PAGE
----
Works and Days



Metro Hazardous Waste: Nate Martin, Winter Shadow 2016

Metro is a large municipal agency based in the Portland area, though its influence is defined by a boundary that encompasses multiple cities in several counties. This January, I had the opportunity to spend two information-filled days meeting with and shadowing multiple Reedies who work at Metro.

The first day began at the regional center in Portland where I met my host, Jim. From there we got into a Metro-owned car and drove down to Swan Island to visit the MetroPaint facility. Metro runs a fantastic program there; there's nothing else like it in the country. Jim gave me a thorough tour of the facility, the most exciting part being the processing room. This is a sealed-off room where a small crew (four or five people in jumpsuits and rubber boots) receives and sorts containers of paint that have been collected from throughout the Metro region. The crew quickly opens the containers and inspects them for quality. If they're bad they get dumped into a drain leading to a large plastic tank. If they're good, they get mixed and dumped into one of about a dozen different stations, sorted by approximate color, that drain down to separate collection tanks. It's a messy assembly-line process, and fascinating to watch. The collected paint is further homogenized and adjusted to create standard colors that Metro sells commercially. All of this work, including the packaging, happens in the same facility. I had no idea of the extent or precision of this program before I visited Metro, and I was very impressed by the program’s ability to turn waste back into product.paint

We left the MetroPaint facility after lunch and drove across the river to visit one of the two Household Hazardous Waste (HHW) collection centers that Metro operates (and that Jim manages). The operation there is efficient and impressive. Customers drive up with a load of waste that can include batteries, CFL bulbs, paint, pesticides, containers of mystery liquids, all kinds of things. A crew there does all the unloading while the driver stays in the vehicle. They quickly load everything onto small roll carts, triaging and sorting as they go. When the driver leaves they pay five bucks for dropping off up to thirty-five pounds of waste.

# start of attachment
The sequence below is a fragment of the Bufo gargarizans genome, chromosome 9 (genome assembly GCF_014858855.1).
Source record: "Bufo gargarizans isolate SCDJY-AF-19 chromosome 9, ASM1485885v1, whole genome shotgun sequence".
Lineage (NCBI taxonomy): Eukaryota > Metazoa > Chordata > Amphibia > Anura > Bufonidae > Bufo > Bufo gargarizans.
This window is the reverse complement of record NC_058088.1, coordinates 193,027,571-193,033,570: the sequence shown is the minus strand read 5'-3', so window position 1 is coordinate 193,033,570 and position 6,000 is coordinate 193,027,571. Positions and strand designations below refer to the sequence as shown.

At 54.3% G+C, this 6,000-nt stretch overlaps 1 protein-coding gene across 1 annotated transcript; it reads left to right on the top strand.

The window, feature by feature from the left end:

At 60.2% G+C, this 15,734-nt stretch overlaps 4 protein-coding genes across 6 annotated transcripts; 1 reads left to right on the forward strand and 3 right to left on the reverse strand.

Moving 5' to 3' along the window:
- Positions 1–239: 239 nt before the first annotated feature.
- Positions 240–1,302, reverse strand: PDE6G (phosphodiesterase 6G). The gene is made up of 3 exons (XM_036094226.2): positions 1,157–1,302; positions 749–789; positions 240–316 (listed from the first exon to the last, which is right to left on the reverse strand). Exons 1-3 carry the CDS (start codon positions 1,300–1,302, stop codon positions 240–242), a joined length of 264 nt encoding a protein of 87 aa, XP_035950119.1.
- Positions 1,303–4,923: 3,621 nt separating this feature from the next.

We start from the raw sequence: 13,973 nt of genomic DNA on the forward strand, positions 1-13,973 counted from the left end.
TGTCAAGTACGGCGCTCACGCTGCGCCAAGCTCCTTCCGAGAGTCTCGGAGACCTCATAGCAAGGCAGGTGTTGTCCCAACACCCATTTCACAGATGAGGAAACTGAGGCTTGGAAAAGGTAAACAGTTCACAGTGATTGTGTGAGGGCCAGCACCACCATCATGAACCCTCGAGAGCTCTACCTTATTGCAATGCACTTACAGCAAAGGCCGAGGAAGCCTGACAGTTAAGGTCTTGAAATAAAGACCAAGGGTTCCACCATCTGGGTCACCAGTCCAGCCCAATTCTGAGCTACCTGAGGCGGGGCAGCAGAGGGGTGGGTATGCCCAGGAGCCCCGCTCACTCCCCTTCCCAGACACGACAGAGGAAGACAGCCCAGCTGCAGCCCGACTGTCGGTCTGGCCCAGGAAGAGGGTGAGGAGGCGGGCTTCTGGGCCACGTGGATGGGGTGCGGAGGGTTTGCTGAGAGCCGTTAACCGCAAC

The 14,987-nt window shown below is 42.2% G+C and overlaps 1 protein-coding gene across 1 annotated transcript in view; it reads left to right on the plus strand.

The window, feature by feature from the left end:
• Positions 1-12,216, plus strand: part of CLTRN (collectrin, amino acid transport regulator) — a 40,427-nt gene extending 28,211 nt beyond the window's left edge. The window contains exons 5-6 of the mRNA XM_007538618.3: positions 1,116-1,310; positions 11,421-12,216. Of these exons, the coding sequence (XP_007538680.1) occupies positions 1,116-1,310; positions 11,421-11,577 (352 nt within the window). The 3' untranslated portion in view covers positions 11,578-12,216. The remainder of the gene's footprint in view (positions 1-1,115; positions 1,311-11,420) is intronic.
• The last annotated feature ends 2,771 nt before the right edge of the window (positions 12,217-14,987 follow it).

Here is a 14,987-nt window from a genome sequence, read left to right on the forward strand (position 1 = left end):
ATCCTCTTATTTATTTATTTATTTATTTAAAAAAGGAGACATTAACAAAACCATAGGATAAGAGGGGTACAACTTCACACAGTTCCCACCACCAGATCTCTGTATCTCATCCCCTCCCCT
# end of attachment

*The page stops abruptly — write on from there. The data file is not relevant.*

Growth Management Department of Bend, Oregon: Philip Stallworth, Winter Shadow 2016

This past winter I had the opportunity to stay with two retired land use professionals, one a Reedie, and shadowed a number of employees at Bend’s Growth Management Department. Susan Brody, the Reedie, had formerly worked as the Director of Eugene’s Planning and Development Department, and as the Director of Oregon’s Department of Land Conservation and Development. Her husband, Al, is a retired land use attorney who had his own practice. Though they only moved to Bend two years ago, they are both active community members. As members of (different) Technical Advisory Committees, they each work closely with the Growth Management Department and project manager Brian Rankin to help expand Bend’s Urban Growth Boundary.

I applied to this externship because I was interested in a career that used technical skills and analytical thinking to develop impactful public policy. Discussions of Portland’s housing crisis and gentrification problems hinted that planning might be one such career. My experience in Bend unambiguously confirmed that hunch. The people I shadowed were dedicated to crafting the best Bend they (or more accurately, the public) could imagine, while working within the constraints of a municipal department.